Original languageEnglish
Pages (from-to)77-85
Number of pages9
JournalAmerican Journal of Ophthalmology
Volume189
DOIs
Publication statusPublished - 1 May 2018

Fingerprint

Uveitis
Autoimmunity
Infection
Posterior Uveitis
Blood-Retinal Barrier
Microbiota
Adaptive Immunity
Allergy and Immunology
Innate Immunity
Inflammation
T-Lymphocytes
Antigens

Cite this

Forrester, John V. ; Kuffova, Lucia ; Dick, Andrew D. / Autoimmunity, Autoinflammation, and Infection in Uveitis. In: American Journal of Ophthalmology. 2018 ; Vol. 189. pp. 77-85.
@article{418009a4e370432a895a84759bc2b4de,
title = "Autoimmunity, Autoinflammation, and Infection in Uveitis",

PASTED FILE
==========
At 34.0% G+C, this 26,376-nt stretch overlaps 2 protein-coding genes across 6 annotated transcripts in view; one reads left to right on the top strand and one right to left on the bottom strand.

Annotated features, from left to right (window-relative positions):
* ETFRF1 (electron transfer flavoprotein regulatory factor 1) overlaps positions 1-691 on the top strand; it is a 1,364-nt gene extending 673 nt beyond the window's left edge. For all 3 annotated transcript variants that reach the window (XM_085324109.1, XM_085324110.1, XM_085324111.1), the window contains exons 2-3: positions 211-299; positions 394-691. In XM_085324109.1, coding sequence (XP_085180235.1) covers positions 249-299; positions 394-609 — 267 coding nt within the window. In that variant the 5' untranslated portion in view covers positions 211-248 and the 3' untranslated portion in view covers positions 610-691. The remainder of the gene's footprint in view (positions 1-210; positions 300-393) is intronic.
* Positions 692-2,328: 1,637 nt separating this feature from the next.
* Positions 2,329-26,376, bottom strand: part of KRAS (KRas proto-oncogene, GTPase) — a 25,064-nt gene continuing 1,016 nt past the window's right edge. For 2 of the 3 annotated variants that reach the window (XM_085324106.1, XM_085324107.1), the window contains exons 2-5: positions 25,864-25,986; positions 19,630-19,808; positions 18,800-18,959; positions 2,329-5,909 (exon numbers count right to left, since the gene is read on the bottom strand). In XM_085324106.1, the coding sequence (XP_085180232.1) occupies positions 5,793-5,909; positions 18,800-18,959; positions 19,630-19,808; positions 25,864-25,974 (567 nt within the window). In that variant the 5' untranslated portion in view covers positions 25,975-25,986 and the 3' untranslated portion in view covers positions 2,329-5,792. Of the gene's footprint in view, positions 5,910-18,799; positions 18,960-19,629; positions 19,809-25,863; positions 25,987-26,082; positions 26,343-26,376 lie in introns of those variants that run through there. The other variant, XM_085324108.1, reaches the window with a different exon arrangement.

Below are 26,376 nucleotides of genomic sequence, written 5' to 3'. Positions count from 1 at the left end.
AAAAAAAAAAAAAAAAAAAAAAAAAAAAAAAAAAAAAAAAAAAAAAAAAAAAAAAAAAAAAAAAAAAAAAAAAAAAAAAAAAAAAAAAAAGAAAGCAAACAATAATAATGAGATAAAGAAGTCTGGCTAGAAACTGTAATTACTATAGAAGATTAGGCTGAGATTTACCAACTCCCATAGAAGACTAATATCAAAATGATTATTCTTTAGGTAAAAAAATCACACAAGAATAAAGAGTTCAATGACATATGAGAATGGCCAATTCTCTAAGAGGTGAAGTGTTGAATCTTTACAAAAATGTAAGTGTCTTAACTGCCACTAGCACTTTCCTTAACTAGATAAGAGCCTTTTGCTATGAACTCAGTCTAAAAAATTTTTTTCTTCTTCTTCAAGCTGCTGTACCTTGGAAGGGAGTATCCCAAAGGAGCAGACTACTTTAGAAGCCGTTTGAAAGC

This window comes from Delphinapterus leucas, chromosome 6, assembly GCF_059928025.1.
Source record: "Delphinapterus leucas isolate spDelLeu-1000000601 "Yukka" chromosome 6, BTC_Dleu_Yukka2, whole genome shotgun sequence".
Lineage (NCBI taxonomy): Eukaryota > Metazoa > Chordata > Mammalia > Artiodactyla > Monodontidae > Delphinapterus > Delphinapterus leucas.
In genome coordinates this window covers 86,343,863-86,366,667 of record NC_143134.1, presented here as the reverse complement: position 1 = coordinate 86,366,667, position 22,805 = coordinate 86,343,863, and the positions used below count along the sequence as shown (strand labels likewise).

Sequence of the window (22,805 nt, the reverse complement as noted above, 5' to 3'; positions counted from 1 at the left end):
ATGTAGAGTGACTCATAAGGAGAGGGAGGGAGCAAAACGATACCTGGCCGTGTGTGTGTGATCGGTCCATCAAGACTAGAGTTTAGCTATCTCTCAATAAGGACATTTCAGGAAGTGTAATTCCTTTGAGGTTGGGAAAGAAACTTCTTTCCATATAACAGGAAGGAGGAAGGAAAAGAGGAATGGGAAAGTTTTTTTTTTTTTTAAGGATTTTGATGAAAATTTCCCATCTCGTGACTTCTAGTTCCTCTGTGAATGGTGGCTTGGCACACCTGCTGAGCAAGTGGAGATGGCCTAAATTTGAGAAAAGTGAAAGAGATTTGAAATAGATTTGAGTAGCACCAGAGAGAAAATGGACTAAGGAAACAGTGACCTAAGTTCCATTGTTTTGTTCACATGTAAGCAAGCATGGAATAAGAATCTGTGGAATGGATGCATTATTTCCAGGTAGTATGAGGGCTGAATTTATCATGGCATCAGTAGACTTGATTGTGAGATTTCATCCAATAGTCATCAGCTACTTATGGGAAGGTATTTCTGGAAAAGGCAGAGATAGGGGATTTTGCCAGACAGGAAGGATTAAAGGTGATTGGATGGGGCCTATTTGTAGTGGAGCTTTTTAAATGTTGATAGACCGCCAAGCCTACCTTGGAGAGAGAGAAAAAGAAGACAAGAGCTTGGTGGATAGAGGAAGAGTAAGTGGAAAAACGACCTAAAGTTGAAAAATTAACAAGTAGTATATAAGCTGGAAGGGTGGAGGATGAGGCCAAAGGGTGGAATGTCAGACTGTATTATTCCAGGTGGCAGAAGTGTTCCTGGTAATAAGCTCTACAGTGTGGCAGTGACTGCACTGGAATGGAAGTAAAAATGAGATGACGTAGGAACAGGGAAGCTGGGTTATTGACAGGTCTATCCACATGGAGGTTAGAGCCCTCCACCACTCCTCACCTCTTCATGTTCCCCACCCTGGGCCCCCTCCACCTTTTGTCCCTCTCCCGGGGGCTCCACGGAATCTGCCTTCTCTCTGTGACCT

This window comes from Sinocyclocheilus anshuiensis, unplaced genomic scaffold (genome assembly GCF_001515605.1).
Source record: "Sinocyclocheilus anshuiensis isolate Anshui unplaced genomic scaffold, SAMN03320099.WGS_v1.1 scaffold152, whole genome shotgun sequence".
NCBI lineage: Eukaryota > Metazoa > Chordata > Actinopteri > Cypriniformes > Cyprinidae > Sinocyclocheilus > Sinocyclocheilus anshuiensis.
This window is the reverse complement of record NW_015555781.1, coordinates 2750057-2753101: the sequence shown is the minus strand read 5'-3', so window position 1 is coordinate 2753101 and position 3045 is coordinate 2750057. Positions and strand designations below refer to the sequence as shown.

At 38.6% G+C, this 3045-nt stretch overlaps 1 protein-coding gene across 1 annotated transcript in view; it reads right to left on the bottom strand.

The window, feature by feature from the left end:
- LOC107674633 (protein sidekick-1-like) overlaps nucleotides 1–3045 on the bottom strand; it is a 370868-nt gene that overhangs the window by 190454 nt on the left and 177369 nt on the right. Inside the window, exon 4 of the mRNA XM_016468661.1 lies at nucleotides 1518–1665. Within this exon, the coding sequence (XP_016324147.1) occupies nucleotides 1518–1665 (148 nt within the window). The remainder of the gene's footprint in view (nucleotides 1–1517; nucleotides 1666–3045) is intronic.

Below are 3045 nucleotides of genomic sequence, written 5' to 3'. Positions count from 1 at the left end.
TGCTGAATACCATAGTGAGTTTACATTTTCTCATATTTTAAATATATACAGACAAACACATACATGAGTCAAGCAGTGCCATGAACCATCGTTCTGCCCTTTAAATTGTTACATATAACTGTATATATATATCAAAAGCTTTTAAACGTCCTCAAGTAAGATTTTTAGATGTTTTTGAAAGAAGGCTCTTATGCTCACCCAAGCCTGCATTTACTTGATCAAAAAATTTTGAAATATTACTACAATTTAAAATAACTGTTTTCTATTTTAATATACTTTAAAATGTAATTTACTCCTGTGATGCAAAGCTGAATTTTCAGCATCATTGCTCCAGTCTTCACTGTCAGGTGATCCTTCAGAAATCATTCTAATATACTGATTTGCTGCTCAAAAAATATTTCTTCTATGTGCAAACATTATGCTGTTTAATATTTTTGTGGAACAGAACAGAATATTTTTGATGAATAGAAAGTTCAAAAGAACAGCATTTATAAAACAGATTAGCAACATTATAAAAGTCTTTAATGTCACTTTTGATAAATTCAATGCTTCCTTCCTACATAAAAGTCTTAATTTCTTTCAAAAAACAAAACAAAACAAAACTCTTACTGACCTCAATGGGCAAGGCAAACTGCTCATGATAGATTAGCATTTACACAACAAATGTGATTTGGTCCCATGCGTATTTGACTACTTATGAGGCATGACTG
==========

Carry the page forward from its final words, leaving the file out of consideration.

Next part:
abstract = "Purpose: To review the pathogenesis of uveitis in light of recent advances in our understanding of innate and adaptive immune responses and their regulation. Design: Perspective. Methods: Methods included a review of prevailing views on the pathogenesis of uveitis and an analysis of developments in immunology that impact on its conceptual basis, particularly the concept of immunologic tolerance and its loss in autoimmunity. Importantly, the role of infection in the pathogenesis of uveitis is evaluated. Results: The results comprise a reappraisal of the pathogenesis of anterior vs posterior uveitis in the context of the blood-retinal barrier and its relation to autoimmune, autoinflammatory, and infectious uveitis. Autoimmunity is seen as a possible cause of certain forms of uveitis but definitive proof is lacking. Autoinflammatory disease, involving activated innate immune mechanisms, is considered causative in a second set of uveitis conditions. A place for infection in uveitis generally is proposed within a unifying concept for the pathogenesis of uveitis. Conclusion: Infection may be implicated directly or indirectly in many forms of noninfectious or undifferentiated uveitis. In addition to the growing recognition that foreign antigen, including reactivatable infectious agents, might hide within ocular tissues, the possibility that a dysregulated microbiome might generate T cells that cause immune-mediated ocular inflammation has now been demonstrated experimentally. An uncontrolled, overexuberant host immune response may cause continuing irreversible tissue damage even after the infection has been cleared.",